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The Freedom to Travel Anywhere, Anytime Without Getting Fired

The Freedom to Travel Anywhere, Anytime Without Getting Fired

travel

    It was the 28th of January this year, early in the morning. My wife had just pushed me out of bed so I’d get ready in time for our flight. It wasn’t at the forefront of my mind, but I was nervous: this was the first time I was going to be working full-time hours without access to my office or my main working computer. Despite all the time I’d spent either freelancing or working from home, the only times I’d ever traveled, I’d left the work at home.

    It’s pretty nerve-wracking at first: what if I leave important project files at home and forget to copy them to the laptop or the server? What if the wireless broadband plan I signed up for doesn’t have any coverage in the areas where I’ll be staying? Years of working from my office, my fixed base, had instilled a whole lot of fears in my mind about the idea of not being able to access it.

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    The truth is, such fears are unfounded. It’s a fear of freedom, especially when you’re not used to it. Don’t get me wrong, I had the option all along — but I’d never exercised it. In this case, I was travelling to Melbourne, which isn’t even leaving the country, and I was only going for two weeks. When I consider that two of the directors at Envato where I work have been successfully remote working around the world for longer than I’ve been working for them, my trip was barely a drop of water in the ocean and there was no legitimacy to my fears.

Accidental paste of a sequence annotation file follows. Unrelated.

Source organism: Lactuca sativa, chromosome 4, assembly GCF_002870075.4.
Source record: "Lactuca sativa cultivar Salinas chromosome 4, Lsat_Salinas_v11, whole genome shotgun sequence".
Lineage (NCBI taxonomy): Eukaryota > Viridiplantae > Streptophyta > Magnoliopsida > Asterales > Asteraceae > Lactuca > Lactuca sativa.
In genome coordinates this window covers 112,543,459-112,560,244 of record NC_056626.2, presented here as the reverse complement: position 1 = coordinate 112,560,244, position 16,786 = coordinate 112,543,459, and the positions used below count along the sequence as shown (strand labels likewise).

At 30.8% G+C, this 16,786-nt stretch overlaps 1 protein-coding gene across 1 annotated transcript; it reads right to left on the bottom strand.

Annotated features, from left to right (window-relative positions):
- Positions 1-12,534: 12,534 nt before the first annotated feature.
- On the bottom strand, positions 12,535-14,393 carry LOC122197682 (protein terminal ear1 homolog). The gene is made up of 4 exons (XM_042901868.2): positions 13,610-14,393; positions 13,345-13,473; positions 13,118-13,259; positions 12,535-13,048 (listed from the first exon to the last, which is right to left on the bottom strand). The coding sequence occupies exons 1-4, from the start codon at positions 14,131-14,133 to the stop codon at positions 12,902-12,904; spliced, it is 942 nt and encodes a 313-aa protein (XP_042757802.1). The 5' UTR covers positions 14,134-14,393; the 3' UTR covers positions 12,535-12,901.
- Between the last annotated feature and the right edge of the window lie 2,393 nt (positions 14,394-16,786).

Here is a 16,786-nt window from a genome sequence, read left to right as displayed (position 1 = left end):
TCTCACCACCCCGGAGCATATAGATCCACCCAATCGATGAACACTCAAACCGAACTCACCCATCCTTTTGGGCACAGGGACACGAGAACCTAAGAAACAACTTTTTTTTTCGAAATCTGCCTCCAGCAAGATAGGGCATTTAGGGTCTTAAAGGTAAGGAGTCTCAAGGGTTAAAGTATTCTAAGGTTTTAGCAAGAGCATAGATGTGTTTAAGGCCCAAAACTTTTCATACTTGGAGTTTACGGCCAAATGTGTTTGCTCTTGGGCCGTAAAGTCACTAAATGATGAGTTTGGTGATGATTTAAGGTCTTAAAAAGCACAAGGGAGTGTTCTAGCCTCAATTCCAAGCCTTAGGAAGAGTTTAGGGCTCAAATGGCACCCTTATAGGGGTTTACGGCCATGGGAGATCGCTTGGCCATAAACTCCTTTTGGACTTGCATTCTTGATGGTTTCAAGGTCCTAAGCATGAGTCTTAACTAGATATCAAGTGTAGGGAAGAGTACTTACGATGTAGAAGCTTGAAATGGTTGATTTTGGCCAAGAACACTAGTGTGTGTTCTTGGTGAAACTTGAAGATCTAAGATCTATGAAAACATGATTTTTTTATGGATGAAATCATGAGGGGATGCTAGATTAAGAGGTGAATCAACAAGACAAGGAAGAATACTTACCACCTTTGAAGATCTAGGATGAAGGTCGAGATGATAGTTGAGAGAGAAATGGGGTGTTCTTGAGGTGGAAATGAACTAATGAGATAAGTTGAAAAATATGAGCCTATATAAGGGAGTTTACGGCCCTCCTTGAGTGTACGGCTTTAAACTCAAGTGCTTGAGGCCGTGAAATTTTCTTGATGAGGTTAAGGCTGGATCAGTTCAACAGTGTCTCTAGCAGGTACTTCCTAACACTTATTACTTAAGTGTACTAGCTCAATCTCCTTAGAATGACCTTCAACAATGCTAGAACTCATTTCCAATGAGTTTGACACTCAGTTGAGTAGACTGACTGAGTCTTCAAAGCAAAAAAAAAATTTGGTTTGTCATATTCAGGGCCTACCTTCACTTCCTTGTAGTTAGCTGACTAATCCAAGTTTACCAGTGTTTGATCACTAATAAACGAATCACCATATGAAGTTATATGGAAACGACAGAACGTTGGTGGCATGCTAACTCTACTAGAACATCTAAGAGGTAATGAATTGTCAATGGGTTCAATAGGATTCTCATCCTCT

So I was going to ask the question: have you created the freedom to travel anywhere, anytime without getting fired? But perhaps a better question to start with is: do you have the guts to accept freedom and do something with it?

    Cut a Deal with the Boss

    Unless you work for yourself, or you’re employed but working from home, the toughest part about obtaining the freedom to work from wherever you want can be the company you work for. Generally it’s a good idea to work up to remote working — don’t start there. Start with telecommuting. Ask your boss for permission to work from home just a day or two per week and once you’re boss is more comfortable with what you’re doing and has seen that you’re doing well — preferably even better — when you work from home, it shouldn’t be hard to convince him or her that you don’t need to come in at all. If it does prove difficult, Tim Ferriss makes some recommendations for convincing managers that telecommuting is a good idea in his book “The 4-Hour Workweek”.